They’re making a list and checking it twice, and you’re about to find out who’s naughty and nice. Get it? Because Consumer Reports is coming to town? Or rather, it’s issued its annual list of the companies it considers to be bad little boys and girls and those who are to be held up as examples to the rest of’em. Let’s get to it [cue gleeful rubbing together of hands]! [More]
Reader Ziemowit has a good point. Some big box stores loudly proclaim their “PRICE GUARANTEE” signs but then actually do some stuff that make them irrelevant. The guarantee is supposed to be that they will match any competitor’s price. But when you have a number of manufacturers making products with packaging and SKUs just for that one retailer, then you can’t do a price guarantee because no one else carries that specific model. If you can’t find the same product at another store, you can’t match the price. Zing! [More]
Mike didn’t say what it was he ordered from CompUSA’s Amazon store, but it must not have been a box of air, because that’s what he says he received and he’s angry about it. [More]
Waiting for a rebate from TigerDirect? Good luck with that. In a suit filed last Friday, Florida Attorney General Bill McCollum is charging the company with, among other things, promising customers that rebates would arrive in about 8-10 weeks of submission, when in fact “a vast number of customers experienced delays ranging from one to more than eight months, before receiving their promised rebates, if at all.” The suit also charges TigerDirect with engaging in “deceptive and unfair trade practices.”
Systemax, the company behind Tiger Direct (and the buyer of CompUSA’s remains when it went out of business over a year ago) has announced it plans to buy the Circuit City e-commerce business for $6.5 million cash plus a share of the revenue over a 30 month period.
Wired is reporting that there are about 30 CompUSA stores — run by the folks behind TigerDirect. CompUSA cannot be killed! It will rise again!
Your worst suspicions have been confirmed, the liquidator that ran the notoriously awful CompUSA liquidation (they actually raised prices, click here to see a photo) is conducting the liquidation of 155 Circuit City stores.
Assurant Solutions, the company that’s supposed to be honoring any outstanding TAP agreements with former CompUSA customers, likes to refuse service for arbitrary reasons. Luckily for TAP-holders, CompUSA has said it will honor any TAP agreements if Assurant doesn’t. The guy with the broken laptop wrote back to let us know that CompUSA indeed came through for him after every attempt he made with Assurant ended in rejection.
Lonny Paul, the director of e-commerce for the rebooted CompUSA, contacted us today regarding a reader’s tale of TAP woe. Lonny writes,
(Update: The new CompUSA contacted us to say they will make sure all TAP agreements from the previous incarnation of the company are properly honored.) Remember when CompUSA shut down? Before it emerged from its ashes to fill my inbox with daily email circulars, it announced that Assurant Solutions, the company that underwrote its Technology Assurant Plan (TAP) extended-warranty service, would be honoring all remaining TAP agreements. Now a Consumerist reader, Tom, has a problem with the power cable on his laptop, and Assurant Solutions says they won’t replace the frayed cable: “[The CSR] tells me that he is unable to help me any further since the damage isn’t accidental.” Apparently “honoring” means “we’ll take your calls, but turn you down.”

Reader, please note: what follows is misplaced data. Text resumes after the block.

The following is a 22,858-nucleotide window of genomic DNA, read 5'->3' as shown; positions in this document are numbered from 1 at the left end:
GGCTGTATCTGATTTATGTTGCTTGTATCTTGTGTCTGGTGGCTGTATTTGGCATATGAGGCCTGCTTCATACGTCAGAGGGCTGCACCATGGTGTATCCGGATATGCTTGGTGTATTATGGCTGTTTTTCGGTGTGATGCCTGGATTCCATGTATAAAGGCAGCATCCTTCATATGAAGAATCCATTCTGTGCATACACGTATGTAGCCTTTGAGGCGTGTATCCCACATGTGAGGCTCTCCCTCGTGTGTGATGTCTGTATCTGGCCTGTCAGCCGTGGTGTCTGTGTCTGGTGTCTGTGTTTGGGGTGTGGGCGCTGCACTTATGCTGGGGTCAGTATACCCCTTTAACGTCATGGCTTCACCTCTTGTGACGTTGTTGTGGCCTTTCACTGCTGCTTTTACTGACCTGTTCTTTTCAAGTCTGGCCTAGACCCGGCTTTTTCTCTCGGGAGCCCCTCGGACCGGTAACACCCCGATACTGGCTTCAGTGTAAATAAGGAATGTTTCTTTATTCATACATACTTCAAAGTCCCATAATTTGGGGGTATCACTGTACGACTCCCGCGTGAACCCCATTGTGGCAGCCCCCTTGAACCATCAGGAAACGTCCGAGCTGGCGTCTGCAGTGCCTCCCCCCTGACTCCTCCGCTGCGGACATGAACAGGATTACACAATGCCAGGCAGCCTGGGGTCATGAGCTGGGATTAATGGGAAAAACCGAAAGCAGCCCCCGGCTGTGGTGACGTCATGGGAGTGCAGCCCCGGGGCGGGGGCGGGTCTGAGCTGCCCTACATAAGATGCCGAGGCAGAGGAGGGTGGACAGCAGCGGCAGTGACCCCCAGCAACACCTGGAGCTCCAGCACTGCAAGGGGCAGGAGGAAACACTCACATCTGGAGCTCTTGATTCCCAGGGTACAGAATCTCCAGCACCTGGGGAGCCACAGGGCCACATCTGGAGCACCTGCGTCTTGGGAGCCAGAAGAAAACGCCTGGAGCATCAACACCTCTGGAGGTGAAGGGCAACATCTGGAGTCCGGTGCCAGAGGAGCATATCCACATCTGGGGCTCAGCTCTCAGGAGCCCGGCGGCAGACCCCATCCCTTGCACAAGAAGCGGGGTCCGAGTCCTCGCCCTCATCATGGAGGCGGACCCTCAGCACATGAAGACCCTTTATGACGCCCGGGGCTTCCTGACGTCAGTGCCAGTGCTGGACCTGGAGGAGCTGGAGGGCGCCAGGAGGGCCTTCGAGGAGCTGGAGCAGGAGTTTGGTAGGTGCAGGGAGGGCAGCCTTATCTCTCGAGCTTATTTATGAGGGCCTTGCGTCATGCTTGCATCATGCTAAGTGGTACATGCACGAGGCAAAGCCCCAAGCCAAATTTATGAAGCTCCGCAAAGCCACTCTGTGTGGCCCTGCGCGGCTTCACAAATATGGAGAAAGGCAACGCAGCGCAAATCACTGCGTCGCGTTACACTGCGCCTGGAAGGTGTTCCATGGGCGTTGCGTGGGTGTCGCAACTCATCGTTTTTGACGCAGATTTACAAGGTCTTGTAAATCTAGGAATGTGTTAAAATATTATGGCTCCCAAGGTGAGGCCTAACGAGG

Joe was browsing through his CompUSA catalog and noticed a good deal on a video card, but when he tried to order it he was told that it was a misprint and that CompUSA wouldn’t be honoring the advertised price.
This is Round 37 in our Worst Company in America contest, Best Buy vs CompUSA!
Inside, readers comments from previous rounds on why they hate each company…
TigerDirect bought CompUSA, and just announced a grand re-opening of 15 stores and the regular opening of one store.
The FCC handed out a whole basketful of fines to electronics retailers today: $1.1 million for Sears and Kmart; $992,000 for Wal-Mart; $712,000 for Circuit City; and amounts between $168,000-384,000 for Target, Best Buy, CompUSA, and Fry’s Electronics. What made Christmas come so early? They were all failing to warn consumers that analog-only TVs and tuners will stop working on their own when the digital switchover comes next year.
Reader and blogger John writes in to let us know that not only is CompUSA selling a broken Sony DVD player for $179.98 (that’s 40% off the sticker price,) they also have the above-picture completely %$#@ing broken LCD for only $100.
CompUSA is selling a broken Sony DVD player for $179.98—that’s 40% off the sticker price! The Wife over at Bastion of Mediocrity noticed that the sticker also reads: “Defective,” “Does Not Work,” “As Is.”